The technique for an angiogram was developed in 1927 by a Portuguese physician named Egas Moniz, who specialized in neurology. He developed a cerebral version of angiography and used it to diagnose tumors, artery disease, and a condition called arteriovenous malformation, which involves an abnormal connection between arteries and veins, causing your body’s capillary system to remain unused
Have you ever wondered about a way to take photos of the way your blood flows through your arteries and veins? An angiogram is a digital imaging technique used by physicians to look at the arteries and veins almost anywhere in your body; usually, they are used to look at the veins and arteries in your head, arms, legs, chest, back, or belly. An angiogram is the result of a digital imaging technique called angiography, or arteriography. The word angiography stems from a combination of the Greek “angeion” (vessel) and “graphein” (to write or record).
An angiogram shows you the inside of your blood vessels (arteries, veins) and organs. Even the inside of your heart chambers can be viewed. The different types of angiograms are:
- Aortogram: An angiogram of the main artery of your body that supplies oxygenated blood to your circulatory system. Your aorta passes over your heart from the left side, running down in front of your backbone.
- Coronary: An angiogram of all the arteries near your heart.
- Carotid: An angiogram of the arteries in your head and neck.
- Cerebral Angiogram: An angiogram of the arteries in your brain.
- Peripheral Angiogram: An angiogram of the arteries in your legs or arms.
- Pulmonary Angiogram: An angiogram of the arteries in your lungs.
During an angiogram, a thin catheter is placed in one of two blood vessels: either your femoral artery, which is in your groin or your brachial artery just above your elbow. The catheter is guided to whichever area of your body is being studied. An iodine contrast dye is injected into the vessel to make it show up clearly on an X-ray. The photos can be stored digitally, or printed into regular X-ray films.
Angiograms can give your doctor access to a wide range of information about your body. Depending on the location and purpose of your angiogram, your doctor will be able to recognize the following:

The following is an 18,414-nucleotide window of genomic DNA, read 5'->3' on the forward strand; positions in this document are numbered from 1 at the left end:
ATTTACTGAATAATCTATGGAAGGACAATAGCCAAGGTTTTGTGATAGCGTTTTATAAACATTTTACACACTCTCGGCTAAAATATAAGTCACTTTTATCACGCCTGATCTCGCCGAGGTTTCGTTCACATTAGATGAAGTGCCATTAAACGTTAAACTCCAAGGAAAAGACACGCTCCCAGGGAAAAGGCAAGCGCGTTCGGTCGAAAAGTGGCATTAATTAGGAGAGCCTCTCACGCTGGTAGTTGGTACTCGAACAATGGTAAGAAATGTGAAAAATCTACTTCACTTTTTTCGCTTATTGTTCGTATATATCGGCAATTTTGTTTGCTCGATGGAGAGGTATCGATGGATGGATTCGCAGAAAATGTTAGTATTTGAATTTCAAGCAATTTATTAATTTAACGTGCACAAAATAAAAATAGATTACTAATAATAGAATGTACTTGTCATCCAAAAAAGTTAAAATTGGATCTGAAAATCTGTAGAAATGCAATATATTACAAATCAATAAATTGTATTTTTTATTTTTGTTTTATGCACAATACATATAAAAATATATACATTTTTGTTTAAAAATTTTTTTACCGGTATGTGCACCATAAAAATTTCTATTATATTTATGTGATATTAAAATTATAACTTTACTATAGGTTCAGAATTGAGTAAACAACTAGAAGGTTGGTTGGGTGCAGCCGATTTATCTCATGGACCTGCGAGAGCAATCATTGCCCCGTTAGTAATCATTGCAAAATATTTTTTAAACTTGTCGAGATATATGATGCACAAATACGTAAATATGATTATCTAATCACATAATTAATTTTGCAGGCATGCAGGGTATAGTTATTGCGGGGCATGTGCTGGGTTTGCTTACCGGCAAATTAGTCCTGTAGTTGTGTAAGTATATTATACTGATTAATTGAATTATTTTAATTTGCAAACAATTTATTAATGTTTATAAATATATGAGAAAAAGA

- Aneurysm: An abnormal bulge in one of your blood vessels.
- Atherosclerosis: If you have atherosclerosis, your doctor can perform an angiogram to check on how severely it has affected your coronary arteries.
- Changes in Blood Vessels: A narrowing or blockage affecting proper blood flow. These changes can occur around injured or damaged organs.
- Coronary Artery Disease: Angiograms can show if you have it and how bad it is.
- Renal Artery Information: Before a kidney transplant, your physician may perform an angiogram to find out the condition, number, and location of your renal arteries.
- Tumor Blood Supply: Angiograms can show the pattern of blood flow to a tumor. This helps show how the tumor is spreading and guide treatment.
- Ulcers: Angiograms are useful in locating sources of internal bleeding such as ulcers.
- Peripheral Arterial Surgery Preparation: Looking at the details of the diseased blood vessels of the legs before surgery helps your doctor figure out how best to use surgery to solve your leg pain.
Take a pregnancy test to make sure you know whether you are pregnant or not. If you are breastfeeding, use formula and throw away your breastmilk for one or two days after your angiogram until the dye passes from your body (about 24 hours). Do not eat or drink for 4 to 8 hours before your angiogram. Taking aspirin or blood thinners is not recommended.
Before you can get an angiogram, your doctor will need to know the following information, and will likely ask you the following types of questions:
- Are you or might you be pregnant?
- Are you breastfeeding?
- Are you allergic to iodine dye?
- Have you ever had a serious allergic reaction to anything, like bee stings or shellfish?
- Do you have asthma?
- Are you allergic to any medicines?
- Have you ever had any bleeding problems?
- Are you taking any blood-thinning medications?
- Do you have a history of kidney problems or diabetes?
You will not need much time to recover after an angiogram, if you do need to stay overnight in the hospital, you will most likely be able to go home the very next day. Talk with your doctor about the type of angiograms you might need.
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